It was Victor, his body growing out of the ground...or sinking down into it. He was the color of the fungi. Victor's face seemingly molded into the Styrofoam-like texture of these things. His features quivered and twitched, pulsating with some kind of life, and still wore the tongue-cleansed glasses of his former self. The lipless mouth parted and only a strained glossolalia came forth. In his right hand he still clutched his empty bottle of Seagram's 7 tight in a fungi-knuckled grip.

David merely looked at the Victor-shroom, and looked back to the fungi-woman in whose arms he now rested, an alien feeling of tranquility washing over him as he did so. Laying his head upon this strange, calming being's breast, he reeled in ecstasy when her nipples began to emit the sweet neon toxin spores, their up-close scent and dizzying attributes wafting directly into his brain like a wonderful noxious mist, his entirety of being becoming still and falling into a state of true peace.

James returned from his business trip, a bit exhausted and a tad cranky. He reeled in total shock as he pulled into the driveway to find not just the yard, but now portions of the house, covered with large white orbs of...fungus? He'd been calling David since he got off of the airplane to no avail. The yard was a mess, the house not much better. James could find no trace of David anywhere. He figured his friend and roommate was just exhausted and had gone downtown to cop some weed.

But the fungus littering the yard, that disturbed him greatly. He could see why David's skittery mind was having an issue with it. Grabbing a rake, he marched back to the far part of the field where he could see two large forms protruding from the ground. Upon reaching the two forms, he thought he had wandered into a bad joke of some kind.

He recognized Victor's glasses instantly, and noticed that the other form seemed to have a carving upon its “face” resembling David. They looked like they had been shaped out of thick, instant mashed potatoes and covered in a sheen of crackly, congealed gravy skin.

“Cute. Not funny, guys,” mumbled James, raising the rake above his head. He brought it down hard to tear apart the peaceful fungal forms now growing silently from the damp dirt.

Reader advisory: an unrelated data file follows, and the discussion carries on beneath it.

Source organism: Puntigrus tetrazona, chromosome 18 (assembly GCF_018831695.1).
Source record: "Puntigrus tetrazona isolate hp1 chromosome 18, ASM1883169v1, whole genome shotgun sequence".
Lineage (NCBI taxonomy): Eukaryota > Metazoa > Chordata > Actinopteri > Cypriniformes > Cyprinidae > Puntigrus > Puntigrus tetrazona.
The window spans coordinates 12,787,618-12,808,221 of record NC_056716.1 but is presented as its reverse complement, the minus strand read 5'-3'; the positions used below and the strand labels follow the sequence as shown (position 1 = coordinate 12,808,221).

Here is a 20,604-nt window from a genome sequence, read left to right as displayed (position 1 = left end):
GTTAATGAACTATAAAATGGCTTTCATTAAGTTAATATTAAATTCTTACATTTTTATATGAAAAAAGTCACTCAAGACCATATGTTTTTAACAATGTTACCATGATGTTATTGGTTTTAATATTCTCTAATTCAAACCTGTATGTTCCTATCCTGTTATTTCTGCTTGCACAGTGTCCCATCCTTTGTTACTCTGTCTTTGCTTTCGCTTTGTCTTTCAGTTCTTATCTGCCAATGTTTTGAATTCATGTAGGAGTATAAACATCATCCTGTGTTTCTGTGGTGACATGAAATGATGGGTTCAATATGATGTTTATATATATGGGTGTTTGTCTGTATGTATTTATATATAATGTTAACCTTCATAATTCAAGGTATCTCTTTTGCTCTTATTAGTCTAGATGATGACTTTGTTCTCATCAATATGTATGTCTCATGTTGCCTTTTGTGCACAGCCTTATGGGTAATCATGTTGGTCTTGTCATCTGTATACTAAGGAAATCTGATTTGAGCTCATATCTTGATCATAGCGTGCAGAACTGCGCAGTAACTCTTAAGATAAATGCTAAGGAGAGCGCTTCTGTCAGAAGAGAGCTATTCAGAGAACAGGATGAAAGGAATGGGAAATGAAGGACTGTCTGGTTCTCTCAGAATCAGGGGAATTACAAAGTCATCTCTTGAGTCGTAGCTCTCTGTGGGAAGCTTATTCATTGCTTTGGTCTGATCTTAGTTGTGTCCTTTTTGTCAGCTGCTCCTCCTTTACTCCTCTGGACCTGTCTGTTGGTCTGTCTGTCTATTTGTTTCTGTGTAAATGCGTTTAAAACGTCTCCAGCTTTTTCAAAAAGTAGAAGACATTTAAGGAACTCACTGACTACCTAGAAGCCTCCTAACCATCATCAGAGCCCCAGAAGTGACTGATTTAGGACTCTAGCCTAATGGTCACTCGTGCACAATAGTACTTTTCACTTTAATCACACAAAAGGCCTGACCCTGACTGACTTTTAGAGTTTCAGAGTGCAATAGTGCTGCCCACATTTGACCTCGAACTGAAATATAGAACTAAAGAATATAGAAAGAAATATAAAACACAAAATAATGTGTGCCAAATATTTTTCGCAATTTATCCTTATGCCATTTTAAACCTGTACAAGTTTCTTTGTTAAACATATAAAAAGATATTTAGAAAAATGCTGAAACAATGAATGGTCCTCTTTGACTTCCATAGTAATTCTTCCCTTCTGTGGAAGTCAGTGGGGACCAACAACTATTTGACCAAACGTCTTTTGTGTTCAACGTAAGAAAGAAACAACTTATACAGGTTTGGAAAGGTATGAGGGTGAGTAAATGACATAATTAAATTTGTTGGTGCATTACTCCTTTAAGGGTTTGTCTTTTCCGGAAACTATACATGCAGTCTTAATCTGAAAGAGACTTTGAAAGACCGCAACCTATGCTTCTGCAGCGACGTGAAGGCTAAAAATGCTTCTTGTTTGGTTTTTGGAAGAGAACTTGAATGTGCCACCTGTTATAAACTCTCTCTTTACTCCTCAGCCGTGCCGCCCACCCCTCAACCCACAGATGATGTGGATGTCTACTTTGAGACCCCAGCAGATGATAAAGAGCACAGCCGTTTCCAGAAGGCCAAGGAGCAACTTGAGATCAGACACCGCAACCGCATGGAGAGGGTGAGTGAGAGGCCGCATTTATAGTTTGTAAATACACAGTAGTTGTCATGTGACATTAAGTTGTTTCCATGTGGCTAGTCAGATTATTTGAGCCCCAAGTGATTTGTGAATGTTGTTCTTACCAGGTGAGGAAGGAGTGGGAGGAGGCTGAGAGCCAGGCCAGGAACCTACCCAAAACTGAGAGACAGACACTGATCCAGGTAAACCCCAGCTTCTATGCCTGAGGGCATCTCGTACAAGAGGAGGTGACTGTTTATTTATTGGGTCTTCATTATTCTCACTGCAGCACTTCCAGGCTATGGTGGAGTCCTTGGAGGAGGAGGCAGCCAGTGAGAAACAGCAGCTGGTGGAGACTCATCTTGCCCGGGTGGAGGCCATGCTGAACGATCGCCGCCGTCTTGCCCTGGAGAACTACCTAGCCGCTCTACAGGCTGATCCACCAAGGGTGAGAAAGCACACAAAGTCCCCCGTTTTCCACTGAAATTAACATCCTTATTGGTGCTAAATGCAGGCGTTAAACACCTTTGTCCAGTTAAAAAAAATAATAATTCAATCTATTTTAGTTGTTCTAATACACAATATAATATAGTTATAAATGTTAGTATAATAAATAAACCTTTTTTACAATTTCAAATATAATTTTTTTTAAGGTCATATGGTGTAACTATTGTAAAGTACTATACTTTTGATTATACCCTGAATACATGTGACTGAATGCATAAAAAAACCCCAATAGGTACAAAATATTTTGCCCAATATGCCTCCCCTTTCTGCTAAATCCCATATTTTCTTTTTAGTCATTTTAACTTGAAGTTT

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not enough, and left for art school. He was
awarded the Emeritus Fellowship along
with his BFA from Memphis College of Art
in '94, and entered the videogame industry
as a team leader and 3D artist. He has over
25 published games to his credit. Mr. Davis
is a Burningman participant of 14 years,
and he swings a mean sword in the SCA.
He's also the best friend I ever had. He
was taken away from us last year on Jan
25 and I'll never be able to understand why.
Together we were a fantastic duo, the
legendary Grub Bros. Our secret base
exists on a cross-hatched nexus between
the Year of the Dragon and Dark City.
Somewhere along the tectonic fault
lines of our electromagnetic gathering,
shades of us peel off from the coruscating
pillars and are dropped back into the mix.
The phrase "rest in peace" just bugs me.
I'd rather think that Greg Grub's inimitable
spirit somehow continues evolving along
another manifestation of light itself, a
purple shift shall we say into another
phase of our expanding universe. I
ask myself, is it wishful thinking?
Will we really shed our human skin
like a discarded chrysalis and emerge
shimmering on another wavelength
altogether--or even manifest right
here among the rest without their
even beginning to suspect it? Well
people do believe in ghosts, but I
myself have long been suspicious
there can only be one single ghost
and that's all the stars in the universe
shrinking away into a withering heart
glittering and winking at us like
lost diamonds still echoing all their
sad and lonely songs fallen on deaf
eyes and ears blind to their colorful
emanations. My grub brother always
knew better than what the limits
of this old world taught him. We
explored past the outer peripheries
of our comfort zones to awaken
the terror in our minds and keep
us on our toes deep in the forest
in the middle of the night. The owls
led our way and the wilderness
transformed into a sanctuary.
The adventures we shared together
will always remain tattooed on
the pages of my skin. They tell a
story that we began together and
which continues being woven to
this very day. It's the same old
story about how we all were in
this together and how each and
every one of us is also going away
someday and though it will be the far-
thest we can manage to tell our own
tale we may rest assured it will be
continued like one of the old pulp
serials by all our friends which survive
us and manage to continue
the saga whispering in the wind.

Shae Sveniker's

Shae is a poet/artist/student and former
resident of the Salt Pit, UT, currently living
in Simi Valley, CA. His short stories are on
Blogger and his poetry is hosted on Livejournal.

Nigel Strange's

Nigel Strange lives with his wife and
daughter, cats, and tiny dog-like thing
in their home in California where he
occasionally experiments recreationally
with lucidity. PLASTIC CHILDREN
is his first publication.

J.R. Torina's

J.R. Torina was DJ for Sonic Slaughter-
house ('90-'97), runs Sutekh Productions
(an industrial-ambient music label) and
Slaughterhouse Records (metal record
label), and was proprietor of The Abyss
(a metal-gothic-industrial c.d. shop in
SLC, now closed). He is the dark force
behind Scapegoat (an ambient-tribal-
noise-experimental unit). THE HOUSE
IN THE PORT is his first publication.

K.B. Updike, Jr's

K.B. Updike, Jr. is a young virgin
Virginia writer. KB's life work,
published 100% for free:
(We are not certain if K.B. Updike, Jr.
has lost his Virginian virginity yet.)